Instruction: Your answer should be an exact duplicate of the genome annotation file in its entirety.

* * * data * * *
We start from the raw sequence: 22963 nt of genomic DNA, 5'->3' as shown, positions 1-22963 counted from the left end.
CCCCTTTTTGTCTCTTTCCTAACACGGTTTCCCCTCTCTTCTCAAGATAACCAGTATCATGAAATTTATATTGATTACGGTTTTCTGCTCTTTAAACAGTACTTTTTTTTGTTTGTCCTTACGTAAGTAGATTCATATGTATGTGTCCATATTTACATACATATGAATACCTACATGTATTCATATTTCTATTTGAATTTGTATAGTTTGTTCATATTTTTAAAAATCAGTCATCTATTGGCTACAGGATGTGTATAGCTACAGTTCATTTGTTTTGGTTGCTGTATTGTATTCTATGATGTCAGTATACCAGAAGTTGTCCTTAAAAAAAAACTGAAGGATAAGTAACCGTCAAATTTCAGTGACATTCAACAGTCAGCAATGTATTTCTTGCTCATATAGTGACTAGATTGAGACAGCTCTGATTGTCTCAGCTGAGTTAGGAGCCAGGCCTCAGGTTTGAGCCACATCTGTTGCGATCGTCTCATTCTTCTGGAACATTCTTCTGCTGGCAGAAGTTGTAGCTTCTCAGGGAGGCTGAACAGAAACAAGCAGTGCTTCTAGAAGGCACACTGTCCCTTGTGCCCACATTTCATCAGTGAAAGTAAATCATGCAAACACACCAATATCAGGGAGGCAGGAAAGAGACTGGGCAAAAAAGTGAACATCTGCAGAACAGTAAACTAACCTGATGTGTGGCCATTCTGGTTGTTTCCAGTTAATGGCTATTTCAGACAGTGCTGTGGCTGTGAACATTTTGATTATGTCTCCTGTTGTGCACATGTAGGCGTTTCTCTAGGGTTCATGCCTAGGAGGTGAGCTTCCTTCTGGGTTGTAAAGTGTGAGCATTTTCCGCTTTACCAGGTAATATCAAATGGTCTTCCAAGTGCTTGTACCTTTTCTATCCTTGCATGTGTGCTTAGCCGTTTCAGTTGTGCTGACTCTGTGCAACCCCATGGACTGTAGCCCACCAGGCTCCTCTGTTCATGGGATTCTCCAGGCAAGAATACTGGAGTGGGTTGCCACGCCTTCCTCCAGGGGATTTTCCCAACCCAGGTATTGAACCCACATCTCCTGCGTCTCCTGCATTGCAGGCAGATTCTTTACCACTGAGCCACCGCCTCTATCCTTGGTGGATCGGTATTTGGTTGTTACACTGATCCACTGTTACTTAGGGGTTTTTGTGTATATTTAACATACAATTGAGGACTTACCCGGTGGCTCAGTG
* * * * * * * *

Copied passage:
We start from the raw sequence: 22963 nt of genomic DNA, 5'->3' as shown, positions 1-22963 counted from the left end.
CCCCTTTTTGTCTCTTTCCTAACACGGTTTCCCCTCTCTTCTCAAGATAACCAGTATCATGAAATTTATATTGATTACGGTTTTCTGCTCTTTAAACAGTACTTTTTTTTGTTTGTCCTTACGTAAGTAGATTCATATGTATGTGTCCATATTTACATACATATGAATACCTACATGTATTCATATTTCTATTTGAATTTGTATAGTTTGTTCATATTTTTAAAAATCAGTCATCTATTGGCTACAGGATGTGTATAGCTACAGTTCATTTGTTTTGGTTGCTGTATTGTATTCTATGATGTCAGTATACCAGAAGTTGTCCTTAAAAAAAAACTGAAGGATAAGTAACCGTCAAATTTCAGTGACATTCAACAGTCAGCAATGTATTTCTTGCTCATATAGTGACTAGATTGAGACAGCTCTGATTGTCTCAGCTGAGTTAGGAGCCAGGCCTCAGGTTTGAGCCACATCTGTTGCGATCGTCTCATTCTTCTGGAACATTCTTCTGCTGGCAGAAGTTGTAGCTTCTCAGGGAGGCTGAACAGAAACAAGCAGTGCTTCTAGAAGGCACACTGTCCCTTGTGCCCACATTTCATCAGTGAAAGTAAATCATGCAAACACACCAATATCAGGGAGGCAGGAAAGAGACTGGGCAAAAAAGTGAACATCTGCAGAACAGTAAACTAACCTGATGTGTGGCCATTCTGGTTGTTTCCAGTTAATGGCTATTTCAGACAGTGCTGTGGCTGTGAACATTTTGATTATGTCTCCTGTTGTGCACATGTAGGCGTTTCTCTAGGGTTCATGCCTAGGAGGTGAGCTTCCTTCTGGGTTGTAAAGTGTGAGCATTTTCCGCTTTACCAGGTAATATCAAATGGTCTTCCAAGTGCTTGTACCTTTTCTATCCTTGCATGTGTGCTTAGCCGTTTCAGTTGTGCTGACTCTGTGCAACCCCATGGACTGTAGCCCACCAGGCTCCTCTGTTCATGGGATTCTCCAGGCAAGAATACTGGAGTGGGTTGCCACGCCTTCCTCCAGGGGATTTTCCCAACCCAGGTATTGAACCCACATCTCCTGCGTCTCCTGCATTGCAGGCAGATTCTTTACCACTGAGCCACCGCCTCTATCCTTGGTGGATCGGTATTTGGTTGTTACACTGATCCACTGTTACTTAGGGGTTTTTGTGTATATTTAACATACAATTGAGGACTTACCCGGTGGCTCAGTG